Sale of old Fort Mill High School site falls through

joverman@fortmilltimes.comNovember 11, 2013 

Fort Mill School District Supt. Dr. Chuck Epps (foreground) and lifelong Fort Mill resident and FMHS graduate Chip Heemsoth explore the former FMHS science lab last summer.


— Standard Pacific Homes’ plan to buy and demolish the old Fort Mill High School on Banks Street has fallen through, school district officials said last week.

Superintendent Chuck Epps signed an agreement to sell the property in early October, but the homebuilder never signed off on the deal, school district spokeswoman Kelly McKinney said.

There is no information about why Standard Pacific, which signed a letter of intent to buy the property in September, pulled out of the deal, McKinney said.

“We are very disappointed because not only was the offer from Standard Pacific a great offer for the taxpayers, but it was also marketing to a niche market on a desirable piece of property,” McKinney said.

“We are very disappointed that the agreement couldn’t carry forward.”

Standard Pacific’s letter of intent said the company agreed to pay more than $600,000 for the 6.38-acre property and agreed to pay for the demolition and removal of the building and its contents, including asbestos removal.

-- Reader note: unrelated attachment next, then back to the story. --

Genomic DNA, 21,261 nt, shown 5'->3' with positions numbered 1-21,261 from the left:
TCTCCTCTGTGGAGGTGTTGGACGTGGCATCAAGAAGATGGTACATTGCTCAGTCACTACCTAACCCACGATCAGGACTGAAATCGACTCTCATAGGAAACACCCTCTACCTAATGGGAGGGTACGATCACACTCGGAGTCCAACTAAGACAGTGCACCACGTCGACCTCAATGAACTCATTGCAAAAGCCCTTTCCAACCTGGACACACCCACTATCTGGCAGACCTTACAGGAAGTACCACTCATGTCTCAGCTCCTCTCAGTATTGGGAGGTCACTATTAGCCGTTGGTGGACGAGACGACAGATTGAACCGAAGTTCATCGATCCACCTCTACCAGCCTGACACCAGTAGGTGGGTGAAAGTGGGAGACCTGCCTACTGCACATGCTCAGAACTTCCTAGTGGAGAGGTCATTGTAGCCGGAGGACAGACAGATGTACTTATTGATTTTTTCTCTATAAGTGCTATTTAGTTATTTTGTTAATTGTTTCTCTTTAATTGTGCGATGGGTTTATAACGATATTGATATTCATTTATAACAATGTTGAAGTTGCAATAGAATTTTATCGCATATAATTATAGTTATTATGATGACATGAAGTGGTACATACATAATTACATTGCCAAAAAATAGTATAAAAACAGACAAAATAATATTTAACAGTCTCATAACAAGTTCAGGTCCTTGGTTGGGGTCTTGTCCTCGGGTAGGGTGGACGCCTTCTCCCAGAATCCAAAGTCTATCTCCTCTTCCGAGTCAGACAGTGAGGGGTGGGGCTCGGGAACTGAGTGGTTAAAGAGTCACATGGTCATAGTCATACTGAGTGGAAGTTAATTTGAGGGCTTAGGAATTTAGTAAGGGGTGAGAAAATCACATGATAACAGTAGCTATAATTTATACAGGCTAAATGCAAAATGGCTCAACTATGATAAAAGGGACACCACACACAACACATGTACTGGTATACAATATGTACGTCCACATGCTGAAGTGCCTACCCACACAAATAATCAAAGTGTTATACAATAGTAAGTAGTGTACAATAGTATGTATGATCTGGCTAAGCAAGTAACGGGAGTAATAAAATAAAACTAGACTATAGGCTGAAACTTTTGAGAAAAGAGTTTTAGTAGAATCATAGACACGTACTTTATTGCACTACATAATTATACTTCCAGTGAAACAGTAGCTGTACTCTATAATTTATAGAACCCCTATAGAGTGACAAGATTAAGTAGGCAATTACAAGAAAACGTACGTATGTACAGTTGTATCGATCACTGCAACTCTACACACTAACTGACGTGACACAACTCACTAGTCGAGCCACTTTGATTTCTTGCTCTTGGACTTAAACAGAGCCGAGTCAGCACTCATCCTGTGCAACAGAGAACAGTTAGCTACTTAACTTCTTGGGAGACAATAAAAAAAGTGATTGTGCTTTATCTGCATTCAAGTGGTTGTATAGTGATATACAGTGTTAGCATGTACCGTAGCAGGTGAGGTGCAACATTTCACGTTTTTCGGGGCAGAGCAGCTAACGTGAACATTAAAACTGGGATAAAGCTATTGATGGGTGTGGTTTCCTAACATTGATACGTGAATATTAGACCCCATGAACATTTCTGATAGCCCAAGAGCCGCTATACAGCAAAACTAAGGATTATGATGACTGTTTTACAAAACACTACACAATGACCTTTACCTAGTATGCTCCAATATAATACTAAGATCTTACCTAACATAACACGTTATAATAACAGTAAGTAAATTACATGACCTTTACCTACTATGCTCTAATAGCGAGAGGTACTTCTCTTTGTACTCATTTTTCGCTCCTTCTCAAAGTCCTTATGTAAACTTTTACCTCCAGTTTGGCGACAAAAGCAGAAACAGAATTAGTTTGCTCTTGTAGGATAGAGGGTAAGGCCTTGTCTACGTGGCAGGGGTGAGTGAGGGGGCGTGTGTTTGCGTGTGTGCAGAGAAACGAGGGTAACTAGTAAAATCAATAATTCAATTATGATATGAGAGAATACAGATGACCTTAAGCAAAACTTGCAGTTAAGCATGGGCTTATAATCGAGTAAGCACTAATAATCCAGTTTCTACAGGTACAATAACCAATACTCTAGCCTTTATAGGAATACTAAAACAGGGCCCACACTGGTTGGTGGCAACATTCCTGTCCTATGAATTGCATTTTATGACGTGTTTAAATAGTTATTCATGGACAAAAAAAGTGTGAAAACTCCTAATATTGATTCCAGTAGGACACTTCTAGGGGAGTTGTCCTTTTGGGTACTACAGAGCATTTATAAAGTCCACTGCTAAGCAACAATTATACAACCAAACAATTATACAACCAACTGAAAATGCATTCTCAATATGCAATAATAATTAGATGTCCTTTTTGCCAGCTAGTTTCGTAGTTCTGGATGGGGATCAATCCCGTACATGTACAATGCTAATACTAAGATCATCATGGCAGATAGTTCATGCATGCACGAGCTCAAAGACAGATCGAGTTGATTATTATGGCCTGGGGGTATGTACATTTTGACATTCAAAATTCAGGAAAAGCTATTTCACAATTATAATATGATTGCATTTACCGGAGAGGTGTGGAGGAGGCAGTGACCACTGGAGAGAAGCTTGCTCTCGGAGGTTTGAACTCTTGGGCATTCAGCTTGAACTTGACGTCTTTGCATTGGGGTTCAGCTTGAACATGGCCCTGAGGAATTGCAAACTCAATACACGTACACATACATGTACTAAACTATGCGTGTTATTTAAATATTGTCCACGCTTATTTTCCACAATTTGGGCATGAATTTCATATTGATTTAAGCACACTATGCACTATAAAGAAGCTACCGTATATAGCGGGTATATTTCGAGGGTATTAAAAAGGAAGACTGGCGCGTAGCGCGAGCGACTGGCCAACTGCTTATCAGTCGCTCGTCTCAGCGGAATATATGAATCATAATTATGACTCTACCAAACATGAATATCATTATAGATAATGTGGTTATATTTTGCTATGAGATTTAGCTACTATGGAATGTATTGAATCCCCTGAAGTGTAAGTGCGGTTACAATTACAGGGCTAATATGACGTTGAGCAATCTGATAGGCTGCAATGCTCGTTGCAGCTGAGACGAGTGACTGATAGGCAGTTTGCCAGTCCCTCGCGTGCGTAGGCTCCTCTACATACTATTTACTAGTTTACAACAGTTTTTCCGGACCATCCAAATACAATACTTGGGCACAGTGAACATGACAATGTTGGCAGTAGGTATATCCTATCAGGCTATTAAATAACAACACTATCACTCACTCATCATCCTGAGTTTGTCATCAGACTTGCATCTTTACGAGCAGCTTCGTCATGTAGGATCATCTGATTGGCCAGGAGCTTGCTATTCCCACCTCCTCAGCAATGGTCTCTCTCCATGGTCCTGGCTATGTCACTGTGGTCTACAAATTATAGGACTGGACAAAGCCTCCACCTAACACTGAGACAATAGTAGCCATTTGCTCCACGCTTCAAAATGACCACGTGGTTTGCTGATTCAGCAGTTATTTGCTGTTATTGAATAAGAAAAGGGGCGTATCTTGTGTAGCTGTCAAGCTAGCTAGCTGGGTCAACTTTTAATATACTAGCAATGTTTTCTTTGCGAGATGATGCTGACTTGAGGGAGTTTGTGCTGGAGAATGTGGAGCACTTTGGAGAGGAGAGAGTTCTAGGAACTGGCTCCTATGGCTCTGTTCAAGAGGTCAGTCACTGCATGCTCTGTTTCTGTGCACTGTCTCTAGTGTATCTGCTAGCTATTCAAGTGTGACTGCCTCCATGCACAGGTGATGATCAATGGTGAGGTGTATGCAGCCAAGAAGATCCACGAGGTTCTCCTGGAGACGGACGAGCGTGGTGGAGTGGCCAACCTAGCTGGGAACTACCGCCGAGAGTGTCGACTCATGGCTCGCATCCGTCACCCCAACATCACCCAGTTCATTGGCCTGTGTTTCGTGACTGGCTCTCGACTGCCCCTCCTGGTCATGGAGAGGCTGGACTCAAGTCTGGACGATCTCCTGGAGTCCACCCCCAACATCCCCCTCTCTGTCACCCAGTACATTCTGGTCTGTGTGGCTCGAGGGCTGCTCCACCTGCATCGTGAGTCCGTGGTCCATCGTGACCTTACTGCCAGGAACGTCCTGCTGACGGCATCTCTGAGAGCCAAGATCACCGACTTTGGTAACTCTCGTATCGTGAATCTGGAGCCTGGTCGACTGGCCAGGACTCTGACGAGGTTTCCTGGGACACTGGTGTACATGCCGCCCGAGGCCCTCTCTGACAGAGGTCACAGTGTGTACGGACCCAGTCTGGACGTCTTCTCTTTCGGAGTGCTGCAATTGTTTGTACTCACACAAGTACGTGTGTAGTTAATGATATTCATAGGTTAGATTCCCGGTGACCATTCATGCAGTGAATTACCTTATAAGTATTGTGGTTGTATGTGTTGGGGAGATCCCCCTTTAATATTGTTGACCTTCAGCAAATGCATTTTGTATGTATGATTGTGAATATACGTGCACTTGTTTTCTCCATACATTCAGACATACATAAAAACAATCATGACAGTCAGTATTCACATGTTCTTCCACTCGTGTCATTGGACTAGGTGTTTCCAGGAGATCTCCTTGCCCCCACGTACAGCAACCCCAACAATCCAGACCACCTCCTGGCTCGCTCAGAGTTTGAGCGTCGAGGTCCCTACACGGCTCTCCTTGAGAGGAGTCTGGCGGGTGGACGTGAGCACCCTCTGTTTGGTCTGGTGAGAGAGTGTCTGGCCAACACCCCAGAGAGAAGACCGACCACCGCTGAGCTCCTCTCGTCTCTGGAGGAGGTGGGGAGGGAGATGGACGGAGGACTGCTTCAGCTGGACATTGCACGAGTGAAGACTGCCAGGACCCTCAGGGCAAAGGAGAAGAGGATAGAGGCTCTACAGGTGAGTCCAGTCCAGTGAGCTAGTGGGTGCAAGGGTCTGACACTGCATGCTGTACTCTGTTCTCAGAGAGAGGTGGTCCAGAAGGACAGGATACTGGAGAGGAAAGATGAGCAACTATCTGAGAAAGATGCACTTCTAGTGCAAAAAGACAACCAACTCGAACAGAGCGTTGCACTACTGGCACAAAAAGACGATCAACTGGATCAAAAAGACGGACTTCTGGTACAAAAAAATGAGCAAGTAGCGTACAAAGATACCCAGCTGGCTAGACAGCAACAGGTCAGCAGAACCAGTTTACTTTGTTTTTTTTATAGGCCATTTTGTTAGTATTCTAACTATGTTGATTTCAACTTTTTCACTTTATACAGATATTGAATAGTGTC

The company planned to build garden homes in an “active adult” community.

The Fort Mill School District moved all remaining district programs and services from the building earlier this year, saving an estimated $225,000 a year on utilities and other expenses.

The district now will follow through with its original plan to demolish the former high school and attempt to sell the property, McKinney said. Asbestos abatement began Monday with a projected completion date of February.

Once asbestos abatement is complete, demolition will begin.

Asbestos was a common component of building insulation up until the 1970s and 1980s, when it was shown to have caused cancer in those exposed to its fibers.

Commemorative bricks will be set aside for people who signed up for a “piece of history” during a district-sponsored open house on Oct. 5.

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